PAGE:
An NP practice will have all of the same office expenses, plus the expense of paying a physician who signs the NP’s written agreement. However, malpractice insurance costs considerably less than $10,000 for an NP: it’s more like $750 for an adult NP and $2,500 for an NP practice. For the sake of this illustration, let’s call the expenses equal for an NP and an MD.
Reasonable NP compensation, considering the responsibility of a private practice, would be $90,000. Total expense of running an NP practice, using these projections, would be $286,500.
Assume 4,700 patient visits a year, which translates to a daily load of 20 patients, 5 days a week, 47 weeks a year. An NP could charge $60.50, on average, per visit, and make the salary and expenses listed above. If an NP charged less than $60 per visit, he or she would have to: (1) take less compensation; (2) pay less for office, supplies, and so on; (3) have fewer office personnel than the average MD; (4) see more than 20 patients per day, 5 days a week; or (5) work more than 5 days a week, 47 weeks a year.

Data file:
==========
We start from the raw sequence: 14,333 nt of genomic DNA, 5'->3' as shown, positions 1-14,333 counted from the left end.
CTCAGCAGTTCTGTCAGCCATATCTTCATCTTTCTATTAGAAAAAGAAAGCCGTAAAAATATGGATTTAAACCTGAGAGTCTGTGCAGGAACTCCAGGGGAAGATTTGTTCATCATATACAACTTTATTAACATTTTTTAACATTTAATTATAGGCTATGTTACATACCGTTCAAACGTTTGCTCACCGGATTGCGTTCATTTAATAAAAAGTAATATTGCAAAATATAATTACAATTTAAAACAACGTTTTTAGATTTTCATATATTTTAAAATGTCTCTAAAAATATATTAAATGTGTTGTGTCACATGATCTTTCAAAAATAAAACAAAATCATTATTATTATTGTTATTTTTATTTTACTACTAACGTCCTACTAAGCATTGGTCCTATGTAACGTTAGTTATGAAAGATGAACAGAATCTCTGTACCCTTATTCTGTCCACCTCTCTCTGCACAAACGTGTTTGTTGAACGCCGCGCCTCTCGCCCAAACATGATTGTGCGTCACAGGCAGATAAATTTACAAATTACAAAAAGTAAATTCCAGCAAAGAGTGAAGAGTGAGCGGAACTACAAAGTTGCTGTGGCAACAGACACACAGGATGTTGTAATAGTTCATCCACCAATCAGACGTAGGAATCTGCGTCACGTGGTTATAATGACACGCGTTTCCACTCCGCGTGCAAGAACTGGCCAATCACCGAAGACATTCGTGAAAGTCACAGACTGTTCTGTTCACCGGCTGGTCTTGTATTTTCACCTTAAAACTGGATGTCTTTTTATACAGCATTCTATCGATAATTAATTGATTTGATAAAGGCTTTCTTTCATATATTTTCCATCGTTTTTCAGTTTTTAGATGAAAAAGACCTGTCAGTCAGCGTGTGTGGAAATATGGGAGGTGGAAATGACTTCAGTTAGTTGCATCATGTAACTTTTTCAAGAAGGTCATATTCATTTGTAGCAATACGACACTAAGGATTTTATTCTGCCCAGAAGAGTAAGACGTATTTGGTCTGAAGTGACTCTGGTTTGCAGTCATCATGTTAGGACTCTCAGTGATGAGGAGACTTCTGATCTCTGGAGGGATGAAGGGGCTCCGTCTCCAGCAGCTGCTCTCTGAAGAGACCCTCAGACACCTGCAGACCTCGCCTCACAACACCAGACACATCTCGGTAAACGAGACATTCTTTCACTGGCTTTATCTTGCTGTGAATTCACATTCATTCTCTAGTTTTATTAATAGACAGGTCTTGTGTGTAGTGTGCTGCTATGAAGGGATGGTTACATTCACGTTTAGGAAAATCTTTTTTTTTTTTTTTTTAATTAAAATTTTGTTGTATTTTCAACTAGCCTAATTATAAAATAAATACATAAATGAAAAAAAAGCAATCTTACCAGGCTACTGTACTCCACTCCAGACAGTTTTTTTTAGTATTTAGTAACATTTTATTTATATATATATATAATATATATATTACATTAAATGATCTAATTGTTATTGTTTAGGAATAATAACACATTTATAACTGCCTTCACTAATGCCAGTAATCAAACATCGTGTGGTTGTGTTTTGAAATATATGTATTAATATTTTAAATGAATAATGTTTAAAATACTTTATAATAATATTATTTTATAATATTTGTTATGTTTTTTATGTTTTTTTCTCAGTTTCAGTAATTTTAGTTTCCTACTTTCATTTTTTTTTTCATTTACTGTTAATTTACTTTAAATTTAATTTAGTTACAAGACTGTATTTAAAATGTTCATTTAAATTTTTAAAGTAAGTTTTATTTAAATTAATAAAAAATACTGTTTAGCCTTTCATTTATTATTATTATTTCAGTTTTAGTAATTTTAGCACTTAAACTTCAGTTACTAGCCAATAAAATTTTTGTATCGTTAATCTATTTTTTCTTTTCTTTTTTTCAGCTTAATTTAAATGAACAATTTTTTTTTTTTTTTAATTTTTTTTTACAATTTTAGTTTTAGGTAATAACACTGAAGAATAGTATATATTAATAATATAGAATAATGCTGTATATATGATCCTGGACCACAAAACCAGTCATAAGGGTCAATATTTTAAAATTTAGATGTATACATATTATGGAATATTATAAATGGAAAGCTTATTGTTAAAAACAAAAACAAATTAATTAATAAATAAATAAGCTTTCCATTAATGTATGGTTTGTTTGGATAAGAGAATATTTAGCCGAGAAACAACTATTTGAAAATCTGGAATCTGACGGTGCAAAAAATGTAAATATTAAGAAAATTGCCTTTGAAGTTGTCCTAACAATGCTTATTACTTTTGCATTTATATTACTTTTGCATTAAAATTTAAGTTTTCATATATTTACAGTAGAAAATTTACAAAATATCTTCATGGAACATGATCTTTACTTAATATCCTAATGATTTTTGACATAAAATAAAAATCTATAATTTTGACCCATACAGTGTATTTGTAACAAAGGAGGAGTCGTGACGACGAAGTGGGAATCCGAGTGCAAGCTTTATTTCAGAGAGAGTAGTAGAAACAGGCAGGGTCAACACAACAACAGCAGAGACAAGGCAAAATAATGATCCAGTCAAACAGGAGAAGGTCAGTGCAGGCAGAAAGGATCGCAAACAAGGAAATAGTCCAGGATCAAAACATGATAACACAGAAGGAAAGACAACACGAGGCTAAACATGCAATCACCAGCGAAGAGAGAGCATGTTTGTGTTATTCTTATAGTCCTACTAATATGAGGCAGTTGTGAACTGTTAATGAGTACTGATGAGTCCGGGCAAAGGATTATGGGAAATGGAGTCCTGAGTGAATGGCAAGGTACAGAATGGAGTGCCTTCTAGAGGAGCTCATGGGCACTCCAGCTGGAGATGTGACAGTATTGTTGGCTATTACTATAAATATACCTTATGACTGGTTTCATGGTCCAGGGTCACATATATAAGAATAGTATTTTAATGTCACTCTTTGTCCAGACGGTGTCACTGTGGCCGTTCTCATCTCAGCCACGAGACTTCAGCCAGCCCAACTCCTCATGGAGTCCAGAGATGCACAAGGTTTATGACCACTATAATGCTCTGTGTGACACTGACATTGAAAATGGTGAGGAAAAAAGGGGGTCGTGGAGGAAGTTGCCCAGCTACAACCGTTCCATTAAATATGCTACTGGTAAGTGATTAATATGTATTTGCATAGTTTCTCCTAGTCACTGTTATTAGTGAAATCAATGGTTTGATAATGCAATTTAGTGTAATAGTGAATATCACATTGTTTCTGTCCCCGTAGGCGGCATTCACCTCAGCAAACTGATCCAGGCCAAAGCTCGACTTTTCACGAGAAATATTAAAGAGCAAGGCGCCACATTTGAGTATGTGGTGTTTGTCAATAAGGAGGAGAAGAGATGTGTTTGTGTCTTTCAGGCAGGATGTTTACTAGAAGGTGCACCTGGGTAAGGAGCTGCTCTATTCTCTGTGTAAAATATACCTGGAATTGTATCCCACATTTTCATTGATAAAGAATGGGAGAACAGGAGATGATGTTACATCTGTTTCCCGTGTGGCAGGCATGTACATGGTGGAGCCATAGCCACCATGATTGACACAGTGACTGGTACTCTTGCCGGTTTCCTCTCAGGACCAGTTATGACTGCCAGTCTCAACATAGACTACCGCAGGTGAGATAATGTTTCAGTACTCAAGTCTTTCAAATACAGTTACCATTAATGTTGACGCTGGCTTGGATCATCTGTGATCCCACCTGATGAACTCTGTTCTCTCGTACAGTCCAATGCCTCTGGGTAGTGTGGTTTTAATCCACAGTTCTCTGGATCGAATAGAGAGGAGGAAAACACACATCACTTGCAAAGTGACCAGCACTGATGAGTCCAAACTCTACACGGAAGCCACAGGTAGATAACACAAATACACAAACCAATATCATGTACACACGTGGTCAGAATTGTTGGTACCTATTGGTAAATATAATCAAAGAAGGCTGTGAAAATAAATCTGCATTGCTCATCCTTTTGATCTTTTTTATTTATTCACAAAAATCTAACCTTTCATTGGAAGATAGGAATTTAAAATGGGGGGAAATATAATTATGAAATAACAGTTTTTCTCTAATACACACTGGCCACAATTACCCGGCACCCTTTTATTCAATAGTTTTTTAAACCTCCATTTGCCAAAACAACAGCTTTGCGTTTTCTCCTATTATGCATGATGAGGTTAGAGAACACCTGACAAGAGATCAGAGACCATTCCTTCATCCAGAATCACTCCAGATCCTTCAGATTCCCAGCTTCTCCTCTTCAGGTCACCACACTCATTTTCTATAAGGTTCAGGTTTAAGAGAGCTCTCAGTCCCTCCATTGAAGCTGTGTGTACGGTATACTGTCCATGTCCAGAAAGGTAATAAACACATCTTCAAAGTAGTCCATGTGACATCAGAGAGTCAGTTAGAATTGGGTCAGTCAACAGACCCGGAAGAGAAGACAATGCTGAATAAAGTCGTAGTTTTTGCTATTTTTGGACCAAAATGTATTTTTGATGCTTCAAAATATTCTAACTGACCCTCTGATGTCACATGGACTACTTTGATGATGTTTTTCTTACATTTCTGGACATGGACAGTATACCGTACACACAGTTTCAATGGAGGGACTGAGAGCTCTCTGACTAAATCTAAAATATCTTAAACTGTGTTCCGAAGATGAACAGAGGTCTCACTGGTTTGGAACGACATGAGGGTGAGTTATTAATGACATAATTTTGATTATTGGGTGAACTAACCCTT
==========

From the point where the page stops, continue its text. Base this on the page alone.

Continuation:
Twenty patients a day is a reasonable load, but $60.50 per visit may be unattainable. An NP willing to see 21 patients per day—three an hour for 7 hours a day—could charge $57.64 per visit, if all visits were collected upon, and support a practice. More than 20 patients a day, every day, is a taxing patient load. That is not counting return telephone calls, personnel problems, payroll, and so on.
Still, the economics are favorable for NPs who want to be their own bosses. They may not be working any harder than employee NPs. Those NPs who work for someone else are going to be expected to see about 20 patients a day, but it will be someone else’s decision that they do so, and the majority of employed NPs will not make $90,000 per year.